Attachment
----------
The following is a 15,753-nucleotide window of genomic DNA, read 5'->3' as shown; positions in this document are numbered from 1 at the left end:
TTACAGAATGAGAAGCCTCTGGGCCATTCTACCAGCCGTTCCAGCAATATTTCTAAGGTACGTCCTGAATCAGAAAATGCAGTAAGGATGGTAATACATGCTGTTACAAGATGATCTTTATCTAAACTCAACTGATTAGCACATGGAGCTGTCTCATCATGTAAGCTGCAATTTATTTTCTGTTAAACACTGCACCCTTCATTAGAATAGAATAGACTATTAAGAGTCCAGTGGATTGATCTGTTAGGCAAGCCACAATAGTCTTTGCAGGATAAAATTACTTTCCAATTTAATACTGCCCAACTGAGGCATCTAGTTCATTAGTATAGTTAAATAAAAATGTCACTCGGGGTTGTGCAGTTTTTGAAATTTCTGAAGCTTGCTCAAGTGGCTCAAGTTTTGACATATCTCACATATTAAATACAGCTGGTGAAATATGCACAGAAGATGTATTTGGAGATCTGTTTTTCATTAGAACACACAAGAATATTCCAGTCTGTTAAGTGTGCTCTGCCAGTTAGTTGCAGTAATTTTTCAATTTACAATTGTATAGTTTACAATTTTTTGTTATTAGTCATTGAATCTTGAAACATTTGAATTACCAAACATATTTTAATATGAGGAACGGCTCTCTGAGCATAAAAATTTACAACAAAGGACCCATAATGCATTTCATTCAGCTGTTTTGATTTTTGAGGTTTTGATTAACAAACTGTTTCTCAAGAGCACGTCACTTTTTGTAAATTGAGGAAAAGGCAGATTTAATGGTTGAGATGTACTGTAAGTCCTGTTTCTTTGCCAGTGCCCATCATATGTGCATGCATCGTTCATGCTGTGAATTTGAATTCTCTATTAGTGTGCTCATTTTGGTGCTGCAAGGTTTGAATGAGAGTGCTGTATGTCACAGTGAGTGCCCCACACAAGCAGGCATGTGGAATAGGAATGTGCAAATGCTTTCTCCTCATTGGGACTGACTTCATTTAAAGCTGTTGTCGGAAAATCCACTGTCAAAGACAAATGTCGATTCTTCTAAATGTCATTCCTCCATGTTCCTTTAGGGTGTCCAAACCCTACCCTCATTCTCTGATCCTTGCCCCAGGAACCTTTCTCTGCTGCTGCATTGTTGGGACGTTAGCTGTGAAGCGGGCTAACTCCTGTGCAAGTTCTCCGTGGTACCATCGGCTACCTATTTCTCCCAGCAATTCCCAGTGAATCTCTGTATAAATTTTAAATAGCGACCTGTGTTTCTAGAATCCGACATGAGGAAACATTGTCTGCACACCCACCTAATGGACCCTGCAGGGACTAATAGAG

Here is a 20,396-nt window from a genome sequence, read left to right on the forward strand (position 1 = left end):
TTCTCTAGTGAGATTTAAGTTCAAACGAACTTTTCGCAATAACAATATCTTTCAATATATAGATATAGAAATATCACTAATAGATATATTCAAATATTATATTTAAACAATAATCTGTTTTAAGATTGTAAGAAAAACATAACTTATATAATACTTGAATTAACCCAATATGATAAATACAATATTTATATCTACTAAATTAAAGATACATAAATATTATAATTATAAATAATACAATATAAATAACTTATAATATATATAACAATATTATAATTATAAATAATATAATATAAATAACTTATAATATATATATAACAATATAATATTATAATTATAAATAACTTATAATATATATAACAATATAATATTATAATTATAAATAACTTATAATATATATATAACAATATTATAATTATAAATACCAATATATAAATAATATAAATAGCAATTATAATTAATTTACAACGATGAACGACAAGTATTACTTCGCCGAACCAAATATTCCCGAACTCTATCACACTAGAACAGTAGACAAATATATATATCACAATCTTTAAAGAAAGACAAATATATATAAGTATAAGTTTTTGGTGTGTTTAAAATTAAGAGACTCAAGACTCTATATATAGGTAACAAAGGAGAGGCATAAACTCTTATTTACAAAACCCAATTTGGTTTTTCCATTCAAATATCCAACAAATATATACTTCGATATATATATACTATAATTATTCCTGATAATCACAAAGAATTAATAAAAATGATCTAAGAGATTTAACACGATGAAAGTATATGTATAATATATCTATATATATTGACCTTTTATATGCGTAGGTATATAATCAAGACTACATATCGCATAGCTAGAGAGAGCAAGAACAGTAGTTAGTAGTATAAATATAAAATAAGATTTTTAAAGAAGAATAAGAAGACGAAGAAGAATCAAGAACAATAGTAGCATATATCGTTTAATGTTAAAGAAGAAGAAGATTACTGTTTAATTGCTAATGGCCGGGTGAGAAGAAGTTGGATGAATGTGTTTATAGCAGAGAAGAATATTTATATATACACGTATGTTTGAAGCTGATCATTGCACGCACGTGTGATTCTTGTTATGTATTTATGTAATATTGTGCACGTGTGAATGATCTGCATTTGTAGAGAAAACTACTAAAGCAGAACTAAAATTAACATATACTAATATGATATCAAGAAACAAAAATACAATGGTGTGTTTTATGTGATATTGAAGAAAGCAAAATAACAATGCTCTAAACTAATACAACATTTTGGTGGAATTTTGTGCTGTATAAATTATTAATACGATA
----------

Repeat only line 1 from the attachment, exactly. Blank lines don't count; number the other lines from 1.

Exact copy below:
The following is a 15,753-nucleotide window of genomic DNA, read 5'->3' as shown; positions in this document are numbered from 1 at the left end: